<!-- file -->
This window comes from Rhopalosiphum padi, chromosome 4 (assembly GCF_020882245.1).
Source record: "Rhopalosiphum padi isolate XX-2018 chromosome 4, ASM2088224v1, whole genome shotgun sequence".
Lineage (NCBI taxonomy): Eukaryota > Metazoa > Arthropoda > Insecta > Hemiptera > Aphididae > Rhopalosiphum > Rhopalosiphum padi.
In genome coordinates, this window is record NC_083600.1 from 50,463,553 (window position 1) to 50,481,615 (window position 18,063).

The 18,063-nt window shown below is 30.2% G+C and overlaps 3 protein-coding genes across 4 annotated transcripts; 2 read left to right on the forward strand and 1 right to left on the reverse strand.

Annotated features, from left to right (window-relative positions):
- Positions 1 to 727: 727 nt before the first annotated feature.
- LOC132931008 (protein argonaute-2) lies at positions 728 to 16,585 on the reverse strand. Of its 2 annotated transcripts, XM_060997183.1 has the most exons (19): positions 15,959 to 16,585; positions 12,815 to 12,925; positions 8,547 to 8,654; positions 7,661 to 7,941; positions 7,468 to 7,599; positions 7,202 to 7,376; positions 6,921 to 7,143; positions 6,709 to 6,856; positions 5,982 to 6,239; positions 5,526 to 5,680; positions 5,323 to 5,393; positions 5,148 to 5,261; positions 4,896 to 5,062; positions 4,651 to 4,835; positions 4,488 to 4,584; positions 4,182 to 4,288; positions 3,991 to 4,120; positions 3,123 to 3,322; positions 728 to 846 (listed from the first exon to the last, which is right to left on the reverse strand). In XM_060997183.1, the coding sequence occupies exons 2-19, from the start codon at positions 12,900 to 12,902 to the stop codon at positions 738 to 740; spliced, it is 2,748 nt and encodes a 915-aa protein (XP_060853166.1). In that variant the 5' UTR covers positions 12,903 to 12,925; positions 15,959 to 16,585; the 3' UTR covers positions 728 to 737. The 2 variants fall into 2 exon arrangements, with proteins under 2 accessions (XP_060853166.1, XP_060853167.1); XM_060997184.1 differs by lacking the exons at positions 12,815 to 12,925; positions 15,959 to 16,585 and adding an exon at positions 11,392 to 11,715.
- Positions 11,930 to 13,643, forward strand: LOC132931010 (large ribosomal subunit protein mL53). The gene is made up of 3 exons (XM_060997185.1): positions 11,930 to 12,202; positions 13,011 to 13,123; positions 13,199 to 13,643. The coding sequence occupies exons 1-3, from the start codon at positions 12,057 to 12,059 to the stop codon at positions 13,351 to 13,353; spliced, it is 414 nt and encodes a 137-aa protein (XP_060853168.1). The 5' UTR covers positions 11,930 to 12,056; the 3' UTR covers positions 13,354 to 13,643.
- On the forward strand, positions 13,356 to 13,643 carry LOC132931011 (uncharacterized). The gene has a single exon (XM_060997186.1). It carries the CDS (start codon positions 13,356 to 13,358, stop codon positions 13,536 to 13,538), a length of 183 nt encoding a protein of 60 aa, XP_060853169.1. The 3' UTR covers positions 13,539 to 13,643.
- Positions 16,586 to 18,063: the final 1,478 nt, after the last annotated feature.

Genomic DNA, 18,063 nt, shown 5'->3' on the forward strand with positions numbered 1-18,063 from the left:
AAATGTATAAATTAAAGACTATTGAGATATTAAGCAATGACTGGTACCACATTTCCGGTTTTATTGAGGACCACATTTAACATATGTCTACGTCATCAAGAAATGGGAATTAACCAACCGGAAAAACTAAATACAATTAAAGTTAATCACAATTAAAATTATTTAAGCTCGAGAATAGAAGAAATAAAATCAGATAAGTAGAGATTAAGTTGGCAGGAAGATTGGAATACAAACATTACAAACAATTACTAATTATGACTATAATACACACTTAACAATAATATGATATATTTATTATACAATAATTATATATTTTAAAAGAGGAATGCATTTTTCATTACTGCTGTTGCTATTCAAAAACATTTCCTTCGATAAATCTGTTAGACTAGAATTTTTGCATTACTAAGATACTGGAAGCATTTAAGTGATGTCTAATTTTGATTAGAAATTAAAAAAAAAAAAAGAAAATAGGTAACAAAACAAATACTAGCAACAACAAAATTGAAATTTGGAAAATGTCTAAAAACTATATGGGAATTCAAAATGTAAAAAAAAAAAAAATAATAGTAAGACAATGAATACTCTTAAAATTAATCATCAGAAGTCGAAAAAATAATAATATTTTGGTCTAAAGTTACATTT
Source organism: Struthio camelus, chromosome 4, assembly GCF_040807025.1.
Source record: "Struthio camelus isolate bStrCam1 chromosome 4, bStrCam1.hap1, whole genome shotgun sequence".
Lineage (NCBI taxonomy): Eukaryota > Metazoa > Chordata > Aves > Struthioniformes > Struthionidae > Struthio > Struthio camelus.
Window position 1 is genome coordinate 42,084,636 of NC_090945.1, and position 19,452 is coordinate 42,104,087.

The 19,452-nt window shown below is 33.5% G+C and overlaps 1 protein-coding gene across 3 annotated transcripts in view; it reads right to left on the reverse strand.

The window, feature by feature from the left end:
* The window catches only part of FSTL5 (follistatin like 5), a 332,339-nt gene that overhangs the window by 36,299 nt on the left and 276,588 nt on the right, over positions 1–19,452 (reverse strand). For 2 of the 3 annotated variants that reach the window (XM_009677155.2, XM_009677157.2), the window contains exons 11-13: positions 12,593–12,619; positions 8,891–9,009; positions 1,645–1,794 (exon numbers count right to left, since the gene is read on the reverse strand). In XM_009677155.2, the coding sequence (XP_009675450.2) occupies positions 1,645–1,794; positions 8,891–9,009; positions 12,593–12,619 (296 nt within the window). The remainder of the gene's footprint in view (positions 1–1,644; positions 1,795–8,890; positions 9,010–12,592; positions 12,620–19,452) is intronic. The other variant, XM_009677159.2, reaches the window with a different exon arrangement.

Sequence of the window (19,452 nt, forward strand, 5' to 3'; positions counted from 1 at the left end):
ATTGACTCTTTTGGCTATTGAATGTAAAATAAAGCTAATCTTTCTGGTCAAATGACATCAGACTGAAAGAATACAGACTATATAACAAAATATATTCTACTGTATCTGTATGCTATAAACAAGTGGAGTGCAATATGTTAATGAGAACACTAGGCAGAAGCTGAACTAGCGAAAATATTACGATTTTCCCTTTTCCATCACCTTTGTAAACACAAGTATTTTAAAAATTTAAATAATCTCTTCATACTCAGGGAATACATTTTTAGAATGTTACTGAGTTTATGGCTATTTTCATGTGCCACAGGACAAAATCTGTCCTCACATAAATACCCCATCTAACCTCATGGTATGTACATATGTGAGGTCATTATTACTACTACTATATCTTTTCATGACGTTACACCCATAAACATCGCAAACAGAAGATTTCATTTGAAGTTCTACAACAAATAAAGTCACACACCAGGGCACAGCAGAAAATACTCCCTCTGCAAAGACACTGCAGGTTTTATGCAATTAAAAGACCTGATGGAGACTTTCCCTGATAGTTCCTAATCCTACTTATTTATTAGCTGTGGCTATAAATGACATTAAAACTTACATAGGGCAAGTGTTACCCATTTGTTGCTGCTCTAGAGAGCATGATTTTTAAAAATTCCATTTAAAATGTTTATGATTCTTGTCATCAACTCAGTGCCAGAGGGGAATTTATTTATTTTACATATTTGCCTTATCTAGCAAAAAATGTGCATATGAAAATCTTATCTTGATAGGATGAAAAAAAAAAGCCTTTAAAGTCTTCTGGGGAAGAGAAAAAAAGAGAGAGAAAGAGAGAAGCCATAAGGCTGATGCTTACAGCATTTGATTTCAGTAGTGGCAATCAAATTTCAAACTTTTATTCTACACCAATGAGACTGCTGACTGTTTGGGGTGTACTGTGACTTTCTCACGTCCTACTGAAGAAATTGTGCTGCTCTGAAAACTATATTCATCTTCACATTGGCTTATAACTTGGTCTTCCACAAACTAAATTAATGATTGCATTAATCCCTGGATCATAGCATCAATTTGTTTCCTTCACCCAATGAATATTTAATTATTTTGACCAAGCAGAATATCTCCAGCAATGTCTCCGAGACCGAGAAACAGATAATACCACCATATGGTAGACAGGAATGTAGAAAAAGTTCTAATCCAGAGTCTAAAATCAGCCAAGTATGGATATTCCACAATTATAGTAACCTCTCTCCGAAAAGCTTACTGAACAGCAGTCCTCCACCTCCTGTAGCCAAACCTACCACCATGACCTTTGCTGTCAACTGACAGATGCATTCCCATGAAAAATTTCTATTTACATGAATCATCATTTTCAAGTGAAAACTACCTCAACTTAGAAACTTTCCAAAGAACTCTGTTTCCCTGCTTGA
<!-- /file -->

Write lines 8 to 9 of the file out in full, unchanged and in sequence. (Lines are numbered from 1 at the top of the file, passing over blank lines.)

- LOC132931008 (protein argonaute-2) lies at positions 728 to 16,585 on the reverse strand. Of its 2 annotated transcripts, XM_060997183.1 has the most exons (19): positions 15,959 to 16,585; positions 12,815 to 12,925; positions 8,547 to 8,654; positions 7,661 to 7,941; positions 7,468 to 7,599; positions 7,202 to 7,376; positions 6,921 to 7,143; positions 6,709 to 6,856; positions 5,982 to 6,239; positions 5,526 to 5,680; positions 5,323 to 5,393; positions 5,148 to 5,261; positions 4,896 to 5,062; positions 4,651 to 4,835; positions 4,488 to 4,584; positions 4,182 to 4,288; positions 3,991 to 4,120; positions 3,123 to 3,322; positions 728 to 846 (listed from the first exon to the last, which is right to left on the reverse strand). In XM_060997183.1, the coding sequence occupies exons 2-19, from the start codon at positions 12,900 to 12,902 to the stop codon at positions 738 to 740; spliced, it is 2,748 nt and encodes a 915-aa protein (XP_060853166.1). In that variant the 5' UTR covers positions 12,903 to 12,925; positions 15,959 to 16,585; the 3' UTR covers positions 728 to 737. The 2 variants fall into 2 exon arrangements, with proteins under 2 accessions (XP_060853166.1, XP_060853167.1); XM_060997184.1 differs by lacking the exons at positions 12,815 to 12,925; positions 15,959 to 16,585 and adding an exon at positions 11,392 to 11,715.
- Positions 11,930 to 13,643, forward strand: LOC132931010 (large ribosomal subunit protein mL53). The gene is made up of 3 exons (XM_060997185.1): positions 11,930 to 12,202; positions 13,011 to 13,123; positions 13,199 to 13,643. The coding sequence occupies exons 1-3, from the start codon at positions 12,057 to 12,059 to the stop codon at positions 13,351 to 13,353; spliced, it is 414 nt and encodes a 137-aa protein (XP_060853168.1). The 5' UTR covers positions 11,930 to 12,056; the 3' UTR covers positions 13,354 to 13,643.